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The water problem

By William deBuys

The dirty little secret about water in the West is that water conservation is a hoax.

Trip to New Mexico, D. & R.G. R.R., U.S.A. 1870?-1900? Source: NYPL Labs Stereogranimator
When we conserve water by using less, we don’t save it for the health of the watershed or put it aside in any way; we simply make it available for someone else to consume, if not today, then tomorrow in the next strip mall or housing development down the road.

In this respect, water conservation is good for the short-term economy — it keeps the real estate industry, the building trades, and much else going — but it doesn’t work out well for the resilience of our communities because it leads to “hardened demand,” which means that the water we use is needed all the time, no matter what.

This is the big irony of water management: in dry times, waste is our friend. When water is used wastefully, it is easy to deal with drought. Everybody stops watering the lawn, washing the car, and making puddles of any kind. Current demand drops like a stone.

But when everybody conserves — puts in low-flow toilets, xeriscapes the yard, and does all that other good stuff in both public and private sectors — the demand for water “hardens.” The uses that remain are essential; you can’t turn them of, and sometimes you can barely pare them back.

Conservation enables a community with fixed water resources to continue growing. But the more it grows on the strength of conservation, the more vulnerable it becomes to drought. When dry times inevitably come, there’s no flex in the system.

One logical response is to limit growth, but I don’t know of a single community that has done this without lamentable consequences. Consider Bolinas, California. Because of limited water supplies, Bolinas put a cap on the number of water meters its utility would support. Early in 2010, one of those meters changed hands for a cool $300,000. The Bolinas example illustrates another demand phenomenon. Limit supply, and the price of a needed commodity soars. Outside of small, boutique communities like Bolinas, a major spike in the cost of access to water would be socially and politically unacceptable.

Environmentalists might respond by saying, “Communities will have to handle shortages the best they can. In the meantime, we enviros need to secure in-stream flows for rivers and place those water rights in a blast-proof public trust. That way we can prevent the collapse of the linear oases that sustain the non-human environment.”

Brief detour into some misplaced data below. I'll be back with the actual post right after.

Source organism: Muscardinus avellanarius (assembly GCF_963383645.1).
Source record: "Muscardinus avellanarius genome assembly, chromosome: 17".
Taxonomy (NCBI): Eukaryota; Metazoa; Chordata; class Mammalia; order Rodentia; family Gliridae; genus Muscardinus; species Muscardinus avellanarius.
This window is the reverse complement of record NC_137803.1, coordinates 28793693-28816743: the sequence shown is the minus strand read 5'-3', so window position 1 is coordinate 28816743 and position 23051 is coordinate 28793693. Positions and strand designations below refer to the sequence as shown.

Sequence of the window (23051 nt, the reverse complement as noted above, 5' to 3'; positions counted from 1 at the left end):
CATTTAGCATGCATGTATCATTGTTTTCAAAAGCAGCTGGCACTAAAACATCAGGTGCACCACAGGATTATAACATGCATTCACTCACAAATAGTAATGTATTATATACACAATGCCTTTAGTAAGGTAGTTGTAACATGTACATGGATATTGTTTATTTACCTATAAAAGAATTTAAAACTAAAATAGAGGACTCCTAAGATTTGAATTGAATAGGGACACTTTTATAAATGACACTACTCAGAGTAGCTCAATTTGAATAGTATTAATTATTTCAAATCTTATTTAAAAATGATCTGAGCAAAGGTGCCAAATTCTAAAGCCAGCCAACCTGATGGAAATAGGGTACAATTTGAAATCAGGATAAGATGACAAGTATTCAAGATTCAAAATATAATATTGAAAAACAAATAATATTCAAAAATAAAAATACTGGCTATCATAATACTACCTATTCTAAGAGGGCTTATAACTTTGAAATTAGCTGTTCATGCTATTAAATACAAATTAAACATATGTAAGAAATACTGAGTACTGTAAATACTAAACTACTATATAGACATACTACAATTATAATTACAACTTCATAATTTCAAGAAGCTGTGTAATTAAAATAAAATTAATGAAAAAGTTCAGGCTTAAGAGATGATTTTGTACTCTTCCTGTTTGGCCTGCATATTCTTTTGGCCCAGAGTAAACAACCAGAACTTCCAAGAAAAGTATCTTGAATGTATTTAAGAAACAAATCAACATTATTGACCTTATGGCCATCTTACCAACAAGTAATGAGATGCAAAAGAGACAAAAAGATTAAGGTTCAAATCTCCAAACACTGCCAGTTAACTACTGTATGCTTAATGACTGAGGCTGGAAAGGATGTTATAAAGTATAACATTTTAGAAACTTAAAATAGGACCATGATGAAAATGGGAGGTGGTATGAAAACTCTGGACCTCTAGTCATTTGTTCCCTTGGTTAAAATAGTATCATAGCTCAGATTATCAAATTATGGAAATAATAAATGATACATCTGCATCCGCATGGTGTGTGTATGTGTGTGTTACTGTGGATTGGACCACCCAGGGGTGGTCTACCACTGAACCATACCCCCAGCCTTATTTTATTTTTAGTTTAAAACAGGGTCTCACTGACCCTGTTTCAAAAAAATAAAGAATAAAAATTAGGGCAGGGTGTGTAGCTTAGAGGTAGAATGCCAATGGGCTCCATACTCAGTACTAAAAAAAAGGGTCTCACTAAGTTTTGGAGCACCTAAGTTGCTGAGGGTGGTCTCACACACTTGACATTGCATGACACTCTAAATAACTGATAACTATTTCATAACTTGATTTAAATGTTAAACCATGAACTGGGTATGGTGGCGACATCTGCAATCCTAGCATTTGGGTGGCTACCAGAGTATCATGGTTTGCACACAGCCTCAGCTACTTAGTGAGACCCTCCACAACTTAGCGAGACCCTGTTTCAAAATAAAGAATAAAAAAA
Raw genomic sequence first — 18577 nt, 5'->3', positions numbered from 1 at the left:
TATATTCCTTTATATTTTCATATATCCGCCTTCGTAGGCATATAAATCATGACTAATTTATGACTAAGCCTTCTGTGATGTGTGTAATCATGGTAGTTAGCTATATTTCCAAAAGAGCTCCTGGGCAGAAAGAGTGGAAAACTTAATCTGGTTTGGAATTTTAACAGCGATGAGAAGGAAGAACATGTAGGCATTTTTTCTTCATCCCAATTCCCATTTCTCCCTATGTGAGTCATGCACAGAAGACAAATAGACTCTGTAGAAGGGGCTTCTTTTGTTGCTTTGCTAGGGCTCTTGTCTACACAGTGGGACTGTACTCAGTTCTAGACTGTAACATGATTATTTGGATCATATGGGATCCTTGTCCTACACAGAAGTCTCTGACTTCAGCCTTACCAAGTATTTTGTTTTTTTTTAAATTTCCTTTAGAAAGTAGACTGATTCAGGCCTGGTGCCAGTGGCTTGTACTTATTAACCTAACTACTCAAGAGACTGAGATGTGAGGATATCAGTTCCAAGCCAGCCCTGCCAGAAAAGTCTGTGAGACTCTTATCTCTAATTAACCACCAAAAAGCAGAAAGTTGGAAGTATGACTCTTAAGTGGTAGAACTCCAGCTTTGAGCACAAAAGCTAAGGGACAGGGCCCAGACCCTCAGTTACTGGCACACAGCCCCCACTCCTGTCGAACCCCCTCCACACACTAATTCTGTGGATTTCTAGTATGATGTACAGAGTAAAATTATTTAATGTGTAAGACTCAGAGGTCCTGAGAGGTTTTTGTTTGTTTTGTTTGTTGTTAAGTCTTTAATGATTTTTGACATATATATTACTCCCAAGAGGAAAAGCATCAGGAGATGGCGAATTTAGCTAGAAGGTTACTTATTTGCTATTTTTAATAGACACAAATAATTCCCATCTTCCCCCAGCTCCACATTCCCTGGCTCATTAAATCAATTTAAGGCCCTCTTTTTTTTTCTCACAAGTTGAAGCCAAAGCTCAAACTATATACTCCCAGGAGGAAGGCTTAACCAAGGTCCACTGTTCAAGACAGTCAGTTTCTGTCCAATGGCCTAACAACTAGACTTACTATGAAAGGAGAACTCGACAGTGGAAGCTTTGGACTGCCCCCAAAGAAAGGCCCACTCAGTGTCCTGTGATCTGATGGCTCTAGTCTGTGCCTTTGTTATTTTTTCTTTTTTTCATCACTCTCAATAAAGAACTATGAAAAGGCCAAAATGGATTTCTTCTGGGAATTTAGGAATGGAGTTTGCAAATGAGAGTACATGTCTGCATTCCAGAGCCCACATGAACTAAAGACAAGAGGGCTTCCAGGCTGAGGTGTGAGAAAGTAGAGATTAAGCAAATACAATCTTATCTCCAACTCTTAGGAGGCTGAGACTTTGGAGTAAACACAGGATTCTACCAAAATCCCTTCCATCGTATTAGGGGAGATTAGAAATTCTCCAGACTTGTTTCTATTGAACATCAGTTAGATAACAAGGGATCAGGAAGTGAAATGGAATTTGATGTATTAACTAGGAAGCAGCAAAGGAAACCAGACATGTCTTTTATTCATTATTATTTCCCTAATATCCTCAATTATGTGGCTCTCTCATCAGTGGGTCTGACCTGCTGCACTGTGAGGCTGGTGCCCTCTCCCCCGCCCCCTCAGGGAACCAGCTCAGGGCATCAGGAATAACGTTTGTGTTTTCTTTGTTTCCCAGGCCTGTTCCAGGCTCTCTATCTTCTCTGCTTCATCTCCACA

The trouble is, anything can be raided. There is no such thing as a blast-proof public trust, not if whole cities face death by thirst. And that kind of threat may not be far away.

Most climate change models forecast declining stream flow and reduced water availability in the Southwest on the order of 10 percent to 30 percent, as well as in other areas of the West. Higher temperatures and faster evaporation guarantee that the region will become more arid even if precipitation stays constant. (But don’t bet on precipitation remaining “normal.”)

Our utilities tell us that conservation is the answer to future water scarcity. I think they tell us that because they don’t have another answer.

In a pinch, utilities will also talk about “augmentation” — desalination, interbasin transfers, and other big-ticket, high-tech lines of attack — which might keep the water-supply hamster wheel spinning for another generation or so, at considerable fiscal and environmental cost. But none of these strategies will stop the wheel of increasing need and hardening demand from spinning, or even slow it down.

And no one dares mention that, over the long term, water conservation paints us into a tighter and tighter corner. Optimists say that conservation at least buys us time by putting off the day of reckoning. This may be true, but what are we doing with the time we’ve bought?

Another argument holds that, when push comes to shove, we can always squeeze more water out of agriculture. Some water districts have already done this, partly by financing agricultural efficiencies, partly by moving the water out and dewatering valleys. Even this strategy has limits, however, and it raises other troubling issues, such as: How do we feed ourselves?

In the end we are back where we started, lacking the ability to set limits and live within them. I don’t have an answer to this conundrum, but it seems to me the sooner people start talking about it openly, the better our chances of solving it.

Meanwhile, our rivers, cities, and farms remain in peril.

William deBuys is the author of seven books, including the latest A Great Aridness: Climate Change and the Future of the American Southwest. He is a contributor to Writers on the Range, an opinion syndicate of High Country News. This article originally appeared in High Country News.

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